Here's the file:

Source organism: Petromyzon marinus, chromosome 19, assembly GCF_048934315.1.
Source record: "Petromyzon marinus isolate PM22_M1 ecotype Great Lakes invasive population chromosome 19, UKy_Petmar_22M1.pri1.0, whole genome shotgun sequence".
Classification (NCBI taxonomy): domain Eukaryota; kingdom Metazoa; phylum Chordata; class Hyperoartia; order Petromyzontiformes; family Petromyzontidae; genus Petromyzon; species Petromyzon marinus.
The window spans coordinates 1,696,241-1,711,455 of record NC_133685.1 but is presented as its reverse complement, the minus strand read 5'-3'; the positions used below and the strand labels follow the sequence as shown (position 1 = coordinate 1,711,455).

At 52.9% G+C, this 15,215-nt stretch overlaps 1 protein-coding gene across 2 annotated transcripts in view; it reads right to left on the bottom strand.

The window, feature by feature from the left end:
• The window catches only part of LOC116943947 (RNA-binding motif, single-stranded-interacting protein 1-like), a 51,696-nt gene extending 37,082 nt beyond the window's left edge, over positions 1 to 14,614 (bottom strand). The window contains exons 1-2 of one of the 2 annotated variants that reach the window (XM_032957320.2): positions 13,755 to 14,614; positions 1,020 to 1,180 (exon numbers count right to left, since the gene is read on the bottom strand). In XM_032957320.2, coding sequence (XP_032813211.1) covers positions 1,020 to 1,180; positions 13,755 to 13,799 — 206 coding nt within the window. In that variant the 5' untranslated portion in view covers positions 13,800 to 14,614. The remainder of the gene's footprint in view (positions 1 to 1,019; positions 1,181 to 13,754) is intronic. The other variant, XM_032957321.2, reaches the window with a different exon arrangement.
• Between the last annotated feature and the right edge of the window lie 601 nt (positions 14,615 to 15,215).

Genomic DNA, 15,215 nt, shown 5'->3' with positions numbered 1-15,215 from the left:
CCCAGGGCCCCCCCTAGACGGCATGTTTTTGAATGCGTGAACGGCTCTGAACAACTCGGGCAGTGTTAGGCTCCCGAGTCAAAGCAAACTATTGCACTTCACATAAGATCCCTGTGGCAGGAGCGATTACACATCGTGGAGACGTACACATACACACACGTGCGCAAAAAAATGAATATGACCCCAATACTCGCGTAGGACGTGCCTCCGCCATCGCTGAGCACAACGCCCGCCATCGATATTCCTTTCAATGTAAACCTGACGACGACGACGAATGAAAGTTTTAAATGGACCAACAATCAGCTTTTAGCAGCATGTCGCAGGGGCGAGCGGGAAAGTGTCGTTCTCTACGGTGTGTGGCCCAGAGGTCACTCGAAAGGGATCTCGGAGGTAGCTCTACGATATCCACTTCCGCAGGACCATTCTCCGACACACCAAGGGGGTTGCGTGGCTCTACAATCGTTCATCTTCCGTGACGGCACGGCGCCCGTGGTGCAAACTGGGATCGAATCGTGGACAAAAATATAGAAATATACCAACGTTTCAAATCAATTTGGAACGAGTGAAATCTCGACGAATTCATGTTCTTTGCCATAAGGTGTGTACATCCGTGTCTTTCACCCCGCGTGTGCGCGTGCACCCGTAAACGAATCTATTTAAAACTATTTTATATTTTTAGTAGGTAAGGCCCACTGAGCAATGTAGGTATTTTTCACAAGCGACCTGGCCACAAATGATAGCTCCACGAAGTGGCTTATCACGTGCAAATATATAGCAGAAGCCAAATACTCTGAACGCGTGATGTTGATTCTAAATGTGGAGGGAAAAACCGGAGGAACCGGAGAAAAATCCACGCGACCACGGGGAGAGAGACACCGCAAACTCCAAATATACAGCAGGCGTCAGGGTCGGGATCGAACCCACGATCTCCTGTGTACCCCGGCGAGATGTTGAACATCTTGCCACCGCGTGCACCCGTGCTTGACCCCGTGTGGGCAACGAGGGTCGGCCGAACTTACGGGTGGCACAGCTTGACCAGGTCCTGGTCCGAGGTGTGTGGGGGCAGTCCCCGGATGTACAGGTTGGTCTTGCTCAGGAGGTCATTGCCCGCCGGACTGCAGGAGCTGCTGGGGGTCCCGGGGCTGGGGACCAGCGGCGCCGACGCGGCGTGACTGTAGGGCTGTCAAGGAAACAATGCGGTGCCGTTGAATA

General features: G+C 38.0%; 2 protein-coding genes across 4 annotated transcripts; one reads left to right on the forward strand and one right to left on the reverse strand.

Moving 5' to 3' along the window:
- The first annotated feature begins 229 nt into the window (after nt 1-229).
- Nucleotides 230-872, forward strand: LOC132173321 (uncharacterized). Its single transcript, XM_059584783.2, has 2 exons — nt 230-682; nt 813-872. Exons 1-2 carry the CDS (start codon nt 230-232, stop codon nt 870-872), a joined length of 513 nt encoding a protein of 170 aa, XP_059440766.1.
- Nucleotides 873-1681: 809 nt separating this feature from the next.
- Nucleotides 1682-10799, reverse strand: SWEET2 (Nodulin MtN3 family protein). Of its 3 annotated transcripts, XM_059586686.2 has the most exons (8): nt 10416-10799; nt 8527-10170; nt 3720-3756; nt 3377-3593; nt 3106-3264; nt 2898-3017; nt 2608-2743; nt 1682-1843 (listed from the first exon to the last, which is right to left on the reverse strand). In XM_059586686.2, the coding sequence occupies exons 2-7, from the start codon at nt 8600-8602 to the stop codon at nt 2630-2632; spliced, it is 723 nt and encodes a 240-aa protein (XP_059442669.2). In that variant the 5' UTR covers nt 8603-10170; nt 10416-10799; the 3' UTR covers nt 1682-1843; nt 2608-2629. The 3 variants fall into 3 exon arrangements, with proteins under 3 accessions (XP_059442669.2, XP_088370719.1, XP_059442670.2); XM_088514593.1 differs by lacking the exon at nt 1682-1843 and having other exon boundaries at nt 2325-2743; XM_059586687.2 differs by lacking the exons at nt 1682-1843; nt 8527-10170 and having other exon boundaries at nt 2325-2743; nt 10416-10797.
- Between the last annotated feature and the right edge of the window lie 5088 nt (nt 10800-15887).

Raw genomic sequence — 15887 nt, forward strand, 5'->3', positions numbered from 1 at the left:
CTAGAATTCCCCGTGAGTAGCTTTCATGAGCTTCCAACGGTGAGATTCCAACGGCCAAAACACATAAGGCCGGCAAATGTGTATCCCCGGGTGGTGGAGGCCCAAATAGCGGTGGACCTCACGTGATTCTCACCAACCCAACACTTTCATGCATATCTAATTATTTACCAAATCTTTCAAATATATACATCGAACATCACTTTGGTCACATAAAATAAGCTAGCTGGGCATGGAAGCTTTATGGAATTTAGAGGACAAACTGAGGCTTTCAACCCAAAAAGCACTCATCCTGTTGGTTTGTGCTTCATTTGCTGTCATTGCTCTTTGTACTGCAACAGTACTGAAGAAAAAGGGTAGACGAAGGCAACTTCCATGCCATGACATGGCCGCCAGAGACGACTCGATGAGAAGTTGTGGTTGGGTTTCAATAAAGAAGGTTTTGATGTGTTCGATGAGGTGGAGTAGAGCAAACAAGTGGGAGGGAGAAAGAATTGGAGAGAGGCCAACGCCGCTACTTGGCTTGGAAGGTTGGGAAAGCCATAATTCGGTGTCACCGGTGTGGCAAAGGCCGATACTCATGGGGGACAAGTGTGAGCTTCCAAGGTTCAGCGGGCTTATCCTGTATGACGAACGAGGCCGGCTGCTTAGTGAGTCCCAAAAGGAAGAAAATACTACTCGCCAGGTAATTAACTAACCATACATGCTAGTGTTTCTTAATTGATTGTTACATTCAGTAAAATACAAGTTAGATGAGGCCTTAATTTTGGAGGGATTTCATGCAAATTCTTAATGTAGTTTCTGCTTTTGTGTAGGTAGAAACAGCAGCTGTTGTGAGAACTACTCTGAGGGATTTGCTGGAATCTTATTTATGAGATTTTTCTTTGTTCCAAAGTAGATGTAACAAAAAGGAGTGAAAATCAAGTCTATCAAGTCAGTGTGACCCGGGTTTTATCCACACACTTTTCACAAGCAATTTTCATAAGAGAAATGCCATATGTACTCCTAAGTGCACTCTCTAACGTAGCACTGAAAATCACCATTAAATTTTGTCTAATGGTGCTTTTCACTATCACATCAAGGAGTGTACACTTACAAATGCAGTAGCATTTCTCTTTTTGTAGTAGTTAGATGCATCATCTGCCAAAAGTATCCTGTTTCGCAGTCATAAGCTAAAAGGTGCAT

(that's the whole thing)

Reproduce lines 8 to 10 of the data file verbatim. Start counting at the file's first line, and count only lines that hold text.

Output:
• Between the last annotated feature and the right edge of the window lie 601 nt (positions 14,615 to 15,215).

Genomic DNA, 15,215 nt, shown 5'->3' with positions numbered 1-15,215 from the left:
CCCAGGGCCCCCCCTAGACGGCATGTTTTTGAATGCGTGAACGGCTCTGAACAACTCGGGCAGTGTTAGGCTCCCGAGTCAAAGCAAACTATTGCACTTCACATAAGATCCCTGTGGCAGGAGCGATTACACATCGTGGAGACGTACACATACACACACGTGCGCAAAAAAATGAATATGACCCCAATACTCGCGTAGGACGTGCCTCCGCCATCGCTGAGCACAACGCCCGCCATCGATATTCCTTTCAATGTAAACCTGACGACGACGACGAATGAAAGTTTTAAATGGACCAACAATCAGCTTTTAGCAGCATGTCGCAGGGGCGAGCGGGAAAGTGTCGTTCTCTACGGTGTGTGGCCCAGAGGTCACTCGAAAGGGATCTCGGAGGTAGCTCTACGATATCCACTTCCGCAGGACCATTCTCCGACACACCAAGGGGGTTGCGTGGCTCTACAATCGTTCATCTTCCGTGACGGCACGGCGCCCGTGGTGCAAACTGGGATCGAATCGTGGACAAAAATATAGAAATATACCAACGTTTCAAATCAATTTGGAACGAGTGAAATCTCGACGAATTCATGTTCTTTGCCATAAGGTGTGTACATCCGTGTCTTTCACCCCGCGTGTGCGCGTGCACCCGTAAACGAATCTATTTAAAACTATTTTATATTTTTAGTAGGTAAGGCCCACTGAGCAATGTAGGTATTTTTCACAAGCGACCTGGCCACAAATGATAGCTCCACGAAGTGGCTTATCACGTGCAAATATATAGCAGAAGCCAAATACTCTGAACGCGTGATGTTGATTCTAAATGTGGAGGGAAAAACCGGAGGAACCGGAGAAAAATCCACGCGACCACGGGGAGAGAGACACCGCAAACTCCAAATATACAGCAGGCGTCAGGGTCGGGATCGAACCCACGATCTCCTGTGTACCCCGGCGAGATGTTGAACATCTTGCCACCGCGTGCACCCGTGCTTGACCCCGTGTGGGCAACGAGGGTCGGCCGAACTTACGGGTGGCACAGCTTGACCAGGTCCTGGTCCGAGGTGTGTGGGGGCAGTCCCCGGATGTACAGGTTGGTCTTGCTCAGGAGGTCATTGCCCGCCGGACTGCAGGAGCTGCTGGGGGTCCCGGGGCTGGGGACCAGCGGCGCCGACGCGGCGTGACTGTAGGGCTGTCAAGGAAACAATGCGGTGCCGTTGAATA